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Live at the Way Out Club, 2​/​25​/​98

by Geeks with Guns

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Want 03:36
I Ain't Home 03:19
Lucky Man 04:48
White Room 06:52


A deep dive into the brain hive of the archive brings us Brian Andrew Marek's short-lived, prog-leaning, pre-Rocket Park band, playing the Way Out Club (at its original Cherokee Street address) in 1998. Includes a bonus 54 minutes of rough rehearsal recordings from February 11th of that year. All previously unreleased!

BaM's recollections, circa 2000:

During the demise of Popcorn in late 1997, Brian Andrew Marek pondered two possible options for his next project - join the Highway Matrons (Andrew Alleman had recently left the band) or form a progressive rock band. Although Brian sat in on a number of Matrons gigs on Farfisa organ (and a couple on bass), no offer to join the group was forthcoming, and he decided to pursue the later path. Marek worked with Civil Tones guitarist Robin Allen on incidental music for the Way Out Christmas Pageant during December and vowed to start working on the new concept in January.

Brian jammed with guitarist Zannie (later of Death Row Bodine) and cellist Mitsu Saito, but neither seemed very interested in his music or his vision for the band. Old friend Richard Claverie was more receptive, and signed on to play a variety of wind instruments (alto and tenor saxophones, flute, recorder, pennywhistle), percussion, and backing vocals. While discussions about the band were underway, Richard met a drummer named Greg Lambing at a party, and longtime Marek cohort Tim Bess expressed his interest to contribute fretless bass guitar. Brian also posted "musicians wanted" ads in a number of local music stores and one of the respondents was keyboard virtuoso Jim Goeddel.

Marek gathered these musicians (along with a guitarist whose name has been forgotten) together in his basement, gave them some rudimentary chord sheets, and accompanied them with acoustic guitar, additional keyboards, and lead vocals. The results were breathtaking to everyone present - the level of musicianship in the room (aside from the aforementioned guitarist) was so high that the songs sounded incredibly tight and professional on the first run-through! To replace the slightly overwhelmed and bewildered guitarist, Brian once again looked to his past and called on Robert Hanlon. Robert's superior guitar skills and prog-rock leanings made him an ideal choice.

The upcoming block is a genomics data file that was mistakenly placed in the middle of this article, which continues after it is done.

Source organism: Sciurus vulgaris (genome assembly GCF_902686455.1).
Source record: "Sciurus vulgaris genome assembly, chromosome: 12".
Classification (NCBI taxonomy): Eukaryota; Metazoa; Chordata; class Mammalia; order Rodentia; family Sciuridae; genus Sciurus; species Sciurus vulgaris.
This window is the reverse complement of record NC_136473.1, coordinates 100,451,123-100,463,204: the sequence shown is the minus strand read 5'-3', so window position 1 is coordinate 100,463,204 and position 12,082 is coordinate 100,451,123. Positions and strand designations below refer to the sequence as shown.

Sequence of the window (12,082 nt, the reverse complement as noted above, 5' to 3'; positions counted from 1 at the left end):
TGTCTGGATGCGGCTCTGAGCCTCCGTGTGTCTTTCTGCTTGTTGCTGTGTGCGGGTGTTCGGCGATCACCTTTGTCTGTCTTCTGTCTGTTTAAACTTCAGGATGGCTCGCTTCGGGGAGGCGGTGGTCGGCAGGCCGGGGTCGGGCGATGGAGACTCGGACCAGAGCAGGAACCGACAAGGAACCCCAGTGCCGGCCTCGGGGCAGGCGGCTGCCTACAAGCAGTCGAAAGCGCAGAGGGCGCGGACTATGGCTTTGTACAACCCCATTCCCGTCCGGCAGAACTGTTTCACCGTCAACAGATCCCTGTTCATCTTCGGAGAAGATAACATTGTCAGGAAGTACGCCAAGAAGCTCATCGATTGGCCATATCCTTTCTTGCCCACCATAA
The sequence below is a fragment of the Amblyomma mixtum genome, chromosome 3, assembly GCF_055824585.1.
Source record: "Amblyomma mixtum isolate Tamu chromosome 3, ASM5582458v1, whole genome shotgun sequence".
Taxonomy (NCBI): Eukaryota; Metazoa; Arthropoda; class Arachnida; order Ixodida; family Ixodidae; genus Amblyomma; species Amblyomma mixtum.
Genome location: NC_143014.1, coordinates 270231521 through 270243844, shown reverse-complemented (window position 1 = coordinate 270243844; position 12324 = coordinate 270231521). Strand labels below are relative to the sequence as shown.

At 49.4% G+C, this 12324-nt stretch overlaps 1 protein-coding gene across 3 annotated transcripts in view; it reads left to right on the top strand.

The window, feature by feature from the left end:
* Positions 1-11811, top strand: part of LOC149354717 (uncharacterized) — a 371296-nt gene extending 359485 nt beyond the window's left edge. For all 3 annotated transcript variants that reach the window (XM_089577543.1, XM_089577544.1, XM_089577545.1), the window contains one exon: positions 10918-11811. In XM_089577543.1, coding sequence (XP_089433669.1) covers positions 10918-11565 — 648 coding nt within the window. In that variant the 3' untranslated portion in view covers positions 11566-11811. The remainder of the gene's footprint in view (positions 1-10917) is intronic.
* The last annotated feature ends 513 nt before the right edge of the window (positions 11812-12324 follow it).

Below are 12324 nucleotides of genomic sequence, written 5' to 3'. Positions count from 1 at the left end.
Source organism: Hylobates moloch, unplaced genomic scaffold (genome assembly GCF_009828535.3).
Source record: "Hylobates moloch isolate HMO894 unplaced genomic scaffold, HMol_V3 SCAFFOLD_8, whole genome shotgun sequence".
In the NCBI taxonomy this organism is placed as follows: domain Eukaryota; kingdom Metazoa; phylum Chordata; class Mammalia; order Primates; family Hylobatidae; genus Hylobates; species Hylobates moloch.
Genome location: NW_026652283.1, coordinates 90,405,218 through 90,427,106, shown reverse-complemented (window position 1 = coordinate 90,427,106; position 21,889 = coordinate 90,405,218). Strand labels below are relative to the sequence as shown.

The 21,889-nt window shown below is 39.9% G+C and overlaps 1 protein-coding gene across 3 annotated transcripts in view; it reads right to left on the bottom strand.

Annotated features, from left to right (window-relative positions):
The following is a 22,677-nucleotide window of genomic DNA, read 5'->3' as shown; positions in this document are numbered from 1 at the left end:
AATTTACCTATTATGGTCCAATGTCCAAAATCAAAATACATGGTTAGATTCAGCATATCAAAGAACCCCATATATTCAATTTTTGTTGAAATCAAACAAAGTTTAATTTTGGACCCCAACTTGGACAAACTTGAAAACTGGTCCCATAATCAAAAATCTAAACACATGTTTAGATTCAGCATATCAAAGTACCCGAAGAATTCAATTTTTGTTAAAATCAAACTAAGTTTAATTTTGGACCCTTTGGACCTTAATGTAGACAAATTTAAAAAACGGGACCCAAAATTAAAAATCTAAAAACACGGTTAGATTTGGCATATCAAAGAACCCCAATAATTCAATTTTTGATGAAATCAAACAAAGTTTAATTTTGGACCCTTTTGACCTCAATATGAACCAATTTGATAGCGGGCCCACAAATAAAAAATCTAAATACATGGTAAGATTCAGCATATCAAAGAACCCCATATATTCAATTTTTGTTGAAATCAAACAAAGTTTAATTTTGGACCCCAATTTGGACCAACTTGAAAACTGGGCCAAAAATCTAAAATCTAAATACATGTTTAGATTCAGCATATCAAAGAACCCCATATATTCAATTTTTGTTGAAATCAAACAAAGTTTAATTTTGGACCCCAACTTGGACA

At first the band played only Marek's songs, but several members expressed the wish to collectively author some compositions, and some heavy jamming resulted in two new group tunes, "Looking At Her Lookalike" and "Let Me Down" (which featured lyrics leftover from a Fuzz Sculpture song). Both featured extended improvisation passages and shifts in time signature championed by the band's hardcore prog-rockers, Robert Hanlon and Jim Goeddel.

Many names were suggested and discarded for the group, including Brian's suggestion Flowers of Evil (taken from the title of a Mountain album and a line from a negative review of the Velvet Underground). Tim Bess finally came up with the popular favorite, Geeks With Guns, after a phrase he'd read on somebody's web page. Everybody got a good laugh out of the name and appreciated its twin connotations of intelligence and aggression which seemed appropriate to the band's music. Brian quickly created the unforgettable logo of the bespectacled nerd and his Tarantino-esque handgun and modeled the lettering off the box from an old early '80's home video game system!